An Arkansas Freedom of Information Act Training Symposium for government officials and the public will be held Nov. 5, from 1-3 p.m. in the First National Bank Arena auditorium. The event is hosted by Arkansas Municipal League, Quattlebaum, Grooms & Tull PLLC, and Arkansas State University School of Media and Journalism. A panel will provide an overview of FOIA requirements and answer questions about fulfilling FOIA requests.
Speakers include Jenna Adams, litigation counsel, Arkansas Municipal League; Christoph Keller, litigation associate, Quattlebaum, Grooms & Tull PLLC; William C. Mann III, senior litigation counsel, Arkansas Municipal League; Lanny Richmond II, code and opinions counsel, Arkansas Municipal League; and John Tull III, managing member, Quattlebaum, Grooms & Tull PLLC.
Jeff Hankins, vice president for strategic communications for the ASU System and vice chair of the Arkansas FOIA Task Force, will moderate the discussion.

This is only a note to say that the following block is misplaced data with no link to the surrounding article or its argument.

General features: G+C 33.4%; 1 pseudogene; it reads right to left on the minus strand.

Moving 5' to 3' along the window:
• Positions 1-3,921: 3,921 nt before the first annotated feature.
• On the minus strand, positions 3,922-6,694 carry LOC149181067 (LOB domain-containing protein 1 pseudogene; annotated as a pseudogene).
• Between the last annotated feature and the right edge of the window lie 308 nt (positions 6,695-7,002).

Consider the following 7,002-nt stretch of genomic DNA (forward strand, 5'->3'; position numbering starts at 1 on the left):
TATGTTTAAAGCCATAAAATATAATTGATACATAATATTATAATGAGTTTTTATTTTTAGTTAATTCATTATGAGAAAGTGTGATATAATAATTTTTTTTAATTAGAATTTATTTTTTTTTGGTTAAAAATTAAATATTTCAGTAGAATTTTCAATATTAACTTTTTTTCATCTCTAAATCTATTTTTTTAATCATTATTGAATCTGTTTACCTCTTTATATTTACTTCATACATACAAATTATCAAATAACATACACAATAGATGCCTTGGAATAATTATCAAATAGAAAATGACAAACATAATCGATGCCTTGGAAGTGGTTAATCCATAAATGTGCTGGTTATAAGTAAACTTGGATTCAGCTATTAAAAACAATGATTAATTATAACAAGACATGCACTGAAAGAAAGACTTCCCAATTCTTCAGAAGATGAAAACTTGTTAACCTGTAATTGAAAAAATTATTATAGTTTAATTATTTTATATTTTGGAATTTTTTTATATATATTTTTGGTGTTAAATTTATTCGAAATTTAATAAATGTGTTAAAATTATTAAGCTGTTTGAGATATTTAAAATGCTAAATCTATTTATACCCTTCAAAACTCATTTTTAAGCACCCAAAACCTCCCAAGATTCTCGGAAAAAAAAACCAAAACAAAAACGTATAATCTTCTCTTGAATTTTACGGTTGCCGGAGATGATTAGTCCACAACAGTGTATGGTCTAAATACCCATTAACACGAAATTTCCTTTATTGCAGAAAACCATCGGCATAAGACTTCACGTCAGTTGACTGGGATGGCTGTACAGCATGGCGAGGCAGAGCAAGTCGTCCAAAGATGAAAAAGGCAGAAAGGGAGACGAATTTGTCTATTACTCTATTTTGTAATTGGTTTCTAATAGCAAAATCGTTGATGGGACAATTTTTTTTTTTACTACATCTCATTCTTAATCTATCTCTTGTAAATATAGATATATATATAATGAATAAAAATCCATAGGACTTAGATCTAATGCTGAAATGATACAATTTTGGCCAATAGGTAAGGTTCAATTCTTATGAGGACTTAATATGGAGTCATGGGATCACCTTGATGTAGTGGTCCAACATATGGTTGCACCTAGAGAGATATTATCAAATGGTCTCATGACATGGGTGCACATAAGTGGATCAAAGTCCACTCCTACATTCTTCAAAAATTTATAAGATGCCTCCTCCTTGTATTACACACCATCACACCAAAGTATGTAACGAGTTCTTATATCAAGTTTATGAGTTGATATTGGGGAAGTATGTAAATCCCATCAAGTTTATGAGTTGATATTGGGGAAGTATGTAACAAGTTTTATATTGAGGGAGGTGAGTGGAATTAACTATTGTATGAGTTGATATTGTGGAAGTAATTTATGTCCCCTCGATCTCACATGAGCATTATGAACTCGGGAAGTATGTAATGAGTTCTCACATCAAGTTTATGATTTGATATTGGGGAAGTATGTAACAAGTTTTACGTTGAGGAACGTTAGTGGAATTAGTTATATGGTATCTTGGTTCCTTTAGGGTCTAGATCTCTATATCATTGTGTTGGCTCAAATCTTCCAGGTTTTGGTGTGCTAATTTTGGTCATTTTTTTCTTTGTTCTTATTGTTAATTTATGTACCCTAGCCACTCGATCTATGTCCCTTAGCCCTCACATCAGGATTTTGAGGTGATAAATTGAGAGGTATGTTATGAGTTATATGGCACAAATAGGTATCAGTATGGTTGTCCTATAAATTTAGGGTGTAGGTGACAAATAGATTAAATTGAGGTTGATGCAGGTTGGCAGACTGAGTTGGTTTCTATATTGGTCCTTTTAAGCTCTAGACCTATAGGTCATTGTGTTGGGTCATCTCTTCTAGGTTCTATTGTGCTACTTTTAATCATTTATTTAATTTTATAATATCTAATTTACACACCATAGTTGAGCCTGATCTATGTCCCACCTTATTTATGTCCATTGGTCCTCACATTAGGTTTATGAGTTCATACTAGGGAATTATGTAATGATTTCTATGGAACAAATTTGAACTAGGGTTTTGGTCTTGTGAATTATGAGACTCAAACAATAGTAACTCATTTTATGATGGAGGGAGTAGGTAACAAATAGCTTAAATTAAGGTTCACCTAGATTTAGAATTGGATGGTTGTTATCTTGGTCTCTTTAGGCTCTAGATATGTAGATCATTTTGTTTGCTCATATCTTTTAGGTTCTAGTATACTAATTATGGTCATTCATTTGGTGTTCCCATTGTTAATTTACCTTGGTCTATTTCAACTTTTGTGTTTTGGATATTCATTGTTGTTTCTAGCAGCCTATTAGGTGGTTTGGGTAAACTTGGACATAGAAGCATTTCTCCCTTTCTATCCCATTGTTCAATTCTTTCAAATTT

Passed in 1967, the state’s FOIA laws give citizens access to public records and public meetings with a few exceptions, according to the Arkansas Attorney General’s Office. A public record is defined as anything in writing, sound, of video.
Records that are maintained by public employees that are directly tied to their jobs, with a few exceptions, are public records that can be subject to FOIA requests. Government entities typically have up to three days to comply with a request, can charge for the actual cost of reproducing the record. An example might be if the record has to be copied.
The law also requires government entities to notify the media if a meeting is slated to be held. Government entities must conduct the meeting in public, but can go into an executive session to consider employment, appointment, promotion, demotion discipline or resignation of an employee or officer, the law states.